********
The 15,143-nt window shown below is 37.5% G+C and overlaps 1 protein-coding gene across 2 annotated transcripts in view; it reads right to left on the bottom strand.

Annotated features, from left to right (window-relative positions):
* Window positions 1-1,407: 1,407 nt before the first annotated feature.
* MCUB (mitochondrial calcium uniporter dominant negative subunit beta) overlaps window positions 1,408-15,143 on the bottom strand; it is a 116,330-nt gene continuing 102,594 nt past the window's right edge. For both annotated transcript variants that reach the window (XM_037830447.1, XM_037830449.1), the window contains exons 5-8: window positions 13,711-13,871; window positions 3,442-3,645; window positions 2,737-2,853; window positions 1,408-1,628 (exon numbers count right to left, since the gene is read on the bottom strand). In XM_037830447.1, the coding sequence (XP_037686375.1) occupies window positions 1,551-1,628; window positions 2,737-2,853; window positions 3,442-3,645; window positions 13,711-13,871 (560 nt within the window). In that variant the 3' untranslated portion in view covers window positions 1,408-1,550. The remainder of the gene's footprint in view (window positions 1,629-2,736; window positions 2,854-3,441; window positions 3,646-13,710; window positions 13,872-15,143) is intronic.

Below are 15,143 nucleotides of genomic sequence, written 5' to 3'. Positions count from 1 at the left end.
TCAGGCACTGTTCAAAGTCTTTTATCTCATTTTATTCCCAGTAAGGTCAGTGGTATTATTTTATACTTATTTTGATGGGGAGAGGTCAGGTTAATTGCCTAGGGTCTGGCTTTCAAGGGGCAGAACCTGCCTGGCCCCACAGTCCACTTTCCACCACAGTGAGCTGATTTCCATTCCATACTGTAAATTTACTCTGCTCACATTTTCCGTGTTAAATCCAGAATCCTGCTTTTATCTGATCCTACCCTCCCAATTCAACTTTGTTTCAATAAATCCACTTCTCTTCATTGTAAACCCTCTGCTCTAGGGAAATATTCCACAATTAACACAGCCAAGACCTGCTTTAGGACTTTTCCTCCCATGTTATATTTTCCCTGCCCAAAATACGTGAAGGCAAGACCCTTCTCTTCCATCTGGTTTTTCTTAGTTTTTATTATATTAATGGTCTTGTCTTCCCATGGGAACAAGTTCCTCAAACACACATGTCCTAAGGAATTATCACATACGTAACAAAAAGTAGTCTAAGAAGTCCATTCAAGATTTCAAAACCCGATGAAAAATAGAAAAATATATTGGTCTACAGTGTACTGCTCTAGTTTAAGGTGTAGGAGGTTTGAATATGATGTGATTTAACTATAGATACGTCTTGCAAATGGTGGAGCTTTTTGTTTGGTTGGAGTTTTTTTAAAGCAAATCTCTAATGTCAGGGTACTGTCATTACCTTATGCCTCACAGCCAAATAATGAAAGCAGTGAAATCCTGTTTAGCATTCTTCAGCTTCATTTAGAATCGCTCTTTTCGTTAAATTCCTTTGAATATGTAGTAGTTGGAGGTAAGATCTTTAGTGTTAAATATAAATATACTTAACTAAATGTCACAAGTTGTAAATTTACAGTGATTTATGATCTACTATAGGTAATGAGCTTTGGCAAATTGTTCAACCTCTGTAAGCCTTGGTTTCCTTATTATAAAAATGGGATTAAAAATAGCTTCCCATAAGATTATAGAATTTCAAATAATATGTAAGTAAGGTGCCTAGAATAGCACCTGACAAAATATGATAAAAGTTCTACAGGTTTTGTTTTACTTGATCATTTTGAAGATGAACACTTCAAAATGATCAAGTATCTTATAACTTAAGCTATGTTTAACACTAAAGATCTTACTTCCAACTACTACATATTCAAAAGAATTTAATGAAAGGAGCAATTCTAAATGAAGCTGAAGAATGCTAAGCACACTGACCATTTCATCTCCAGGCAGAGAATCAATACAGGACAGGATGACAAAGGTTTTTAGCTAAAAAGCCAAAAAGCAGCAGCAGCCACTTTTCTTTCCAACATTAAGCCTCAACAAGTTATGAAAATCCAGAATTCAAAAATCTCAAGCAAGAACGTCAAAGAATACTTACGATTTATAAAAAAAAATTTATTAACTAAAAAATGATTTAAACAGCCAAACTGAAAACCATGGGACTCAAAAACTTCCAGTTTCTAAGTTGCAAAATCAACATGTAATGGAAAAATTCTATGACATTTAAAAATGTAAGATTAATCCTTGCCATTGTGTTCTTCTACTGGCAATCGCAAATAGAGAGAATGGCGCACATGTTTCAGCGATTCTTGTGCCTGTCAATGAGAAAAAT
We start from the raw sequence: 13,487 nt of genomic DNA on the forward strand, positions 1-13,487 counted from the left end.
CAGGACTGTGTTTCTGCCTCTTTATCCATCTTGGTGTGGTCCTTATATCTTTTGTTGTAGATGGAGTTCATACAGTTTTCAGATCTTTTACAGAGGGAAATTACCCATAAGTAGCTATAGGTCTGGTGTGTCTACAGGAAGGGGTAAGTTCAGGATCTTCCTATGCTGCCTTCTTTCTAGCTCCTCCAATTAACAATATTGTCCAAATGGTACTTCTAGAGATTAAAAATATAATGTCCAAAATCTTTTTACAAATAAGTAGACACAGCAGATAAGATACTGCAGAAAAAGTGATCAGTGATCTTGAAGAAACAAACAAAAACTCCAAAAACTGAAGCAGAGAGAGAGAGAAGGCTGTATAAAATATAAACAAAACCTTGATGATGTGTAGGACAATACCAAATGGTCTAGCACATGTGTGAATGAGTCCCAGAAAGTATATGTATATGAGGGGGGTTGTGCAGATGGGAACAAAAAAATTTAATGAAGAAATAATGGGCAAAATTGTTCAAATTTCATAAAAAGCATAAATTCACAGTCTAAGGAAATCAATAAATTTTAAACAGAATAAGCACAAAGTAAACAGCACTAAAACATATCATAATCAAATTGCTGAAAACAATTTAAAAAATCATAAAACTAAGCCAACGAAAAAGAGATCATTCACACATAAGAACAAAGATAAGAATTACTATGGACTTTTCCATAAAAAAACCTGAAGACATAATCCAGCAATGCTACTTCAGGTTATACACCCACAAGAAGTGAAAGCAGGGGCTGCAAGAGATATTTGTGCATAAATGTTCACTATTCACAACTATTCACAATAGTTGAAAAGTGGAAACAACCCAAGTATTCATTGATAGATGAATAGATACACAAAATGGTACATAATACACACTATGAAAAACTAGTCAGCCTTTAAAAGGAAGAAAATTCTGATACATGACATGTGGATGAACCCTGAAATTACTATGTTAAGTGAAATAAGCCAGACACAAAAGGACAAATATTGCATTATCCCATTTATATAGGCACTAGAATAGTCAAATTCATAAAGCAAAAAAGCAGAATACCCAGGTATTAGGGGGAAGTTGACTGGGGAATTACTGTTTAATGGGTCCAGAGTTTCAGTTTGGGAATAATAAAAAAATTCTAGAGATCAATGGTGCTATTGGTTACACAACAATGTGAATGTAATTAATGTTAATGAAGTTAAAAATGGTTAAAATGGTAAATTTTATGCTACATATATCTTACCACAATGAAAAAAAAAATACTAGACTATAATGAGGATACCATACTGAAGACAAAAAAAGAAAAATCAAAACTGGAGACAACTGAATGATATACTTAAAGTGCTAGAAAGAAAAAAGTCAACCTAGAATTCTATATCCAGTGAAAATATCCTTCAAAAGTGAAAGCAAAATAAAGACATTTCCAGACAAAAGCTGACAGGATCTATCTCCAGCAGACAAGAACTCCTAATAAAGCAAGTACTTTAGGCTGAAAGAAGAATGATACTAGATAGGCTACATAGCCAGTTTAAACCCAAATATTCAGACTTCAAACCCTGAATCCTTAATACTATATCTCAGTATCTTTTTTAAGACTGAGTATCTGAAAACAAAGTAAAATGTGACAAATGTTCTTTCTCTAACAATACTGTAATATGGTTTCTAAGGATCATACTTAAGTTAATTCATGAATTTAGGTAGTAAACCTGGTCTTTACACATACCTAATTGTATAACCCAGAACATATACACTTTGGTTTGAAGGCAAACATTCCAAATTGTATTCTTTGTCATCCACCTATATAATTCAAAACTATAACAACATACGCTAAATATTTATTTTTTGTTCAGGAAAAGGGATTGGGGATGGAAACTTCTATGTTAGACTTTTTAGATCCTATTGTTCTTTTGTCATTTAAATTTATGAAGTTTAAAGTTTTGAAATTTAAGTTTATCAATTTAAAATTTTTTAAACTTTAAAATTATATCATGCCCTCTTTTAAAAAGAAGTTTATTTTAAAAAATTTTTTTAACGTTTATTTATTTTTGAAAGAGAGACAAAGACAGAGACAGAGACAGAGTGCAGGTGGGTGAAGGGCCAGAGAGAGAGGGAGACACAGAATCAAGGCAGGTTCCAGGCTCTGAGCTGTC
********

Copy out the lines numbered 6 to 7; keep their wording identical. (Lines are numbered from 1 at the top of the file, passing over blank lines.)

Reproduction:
TCAGGCACTGTTCAAAGTCTTTTATCTCATTTTATTCCCAGTAAGGTCAGTGGTATTATTTTATACTTATTTTGATGGGGAGAGGTCAGGTTAATTGCCTAGGGTCTGGCTTTCAAGGGGCAGAACCTGCCTGGCCCCACAGTCCACTTTCCACCACAGTGAGCTGATTTCCATTCCATACTGTAAATTTACTCTGCTCACATTTTCCGTGTTAAATCCAGAATCCTGCTTTTATCTGATCCTACCCTCCCAATTCAACTTTGTTTCAATAAATCCACTTCTCTTCATTGTAAACCCTCTGCTCTAGGGAAATATTCCACAATTAACACAGCCAAGACCTGCTTTAGGACTTTTCCTCCCATGTTATATTTTCCCTGCCCAAAATACGTGAAGGCAAGACCCTTCTCTTCCATCTGGTTTTTCTTAGTTTTTATTATATTAATGGTCTTGTCTTCCCATGGGAACAAGTTCCTCAAACACACATGTCCTAAGGAATTATCACATACGTAACAAAAAGTAGTCTAAGAAGTCCATTCAAGATTTCAAAACCCGATGAAAAATAGAAAAATATATTGGTCTACAGTGTACTGCTCTAGTTTAAGGTGTAGGAGGTTTGAATATGATGTGATTTAACTATAGATACGTCTTGCAAATGGTGGAGCTTTTTGTTTGGTTGGAGTTTTTTTAAAGCAAATCTCTAATGTCAGGGTACTGTCATTACCTTATGCCTCACAGCCAAATAATGAAAGCAGTGAAATCCTGTTTAGCATTCTTCAGCTTCATTTAGAATCGCTCTTTTCGTTAAATTCCTTTGAATATGTAGTAGTTGGAGGTAAGATCTTTAGTGTTAAATATAAATATACTTAACTAAATGTCACAAGTTGTAAATTTACAGTGATTTATGATCTACTATAGGTAATGAGCTTTGGCAAATTGTTCAACCTCTGTAAGCCTTGGTTTCCTTATTATAAAAATGGGATTAAAAATAGCTTCCCATAAGATTATAGAATTTCAAATAATATGTAAGTAAGGTGCCTAGAATAGCACCTGACAAAATATGATAAAAGTTCTACAGGTTTTGTTTTACTTGATCATTTTGAAGATGAACACTTCAAAATGATCAAGTATCTTATAACTTAAGCTATGTTTAACACTAAAGATCTTACTTCCAACTACTACATATTCAAAAGAATTTAATGAAAGGAGCAATTCTAAATGAAGCTGAAGAATGCTAAGCACACTGACCATTTCATCTCCAGGCAGAGAATCAATACAGGACAGGATGACAAAGGTTTTTAGCTAAAAAGCCAAAAAGCAGCAGCAGCCACTTTTCTTTCCAACATTAAGCCTCAACAAGTTATGAAAATCCAGAATTCAAAAATCTCAAGCAAGAACGTCAAAGAATACTTACGATTTATAAAAAAAAATTTATTAACTAAAAAATGATTTAAACAGCCAAACTGAAAACCATGGGACTCAAAAACTTCCAGTTTCTAAGTTGCAAAATCAACATGTAATGGAAAAATTCTATGACATTTAAAAATGTAAGATTAATCCTTGCCATTGTGTTCTTCTACTGGCAATCGCAAATAGAGAGAATGGCGCACATGTTTCAGCGATTCTTGTGCCTGTCAATGAGAAAAAT
We start from the raw sequence: 13,487 nt of genomic DNA on the forward strand, positions 1-13,487 counted from the left end.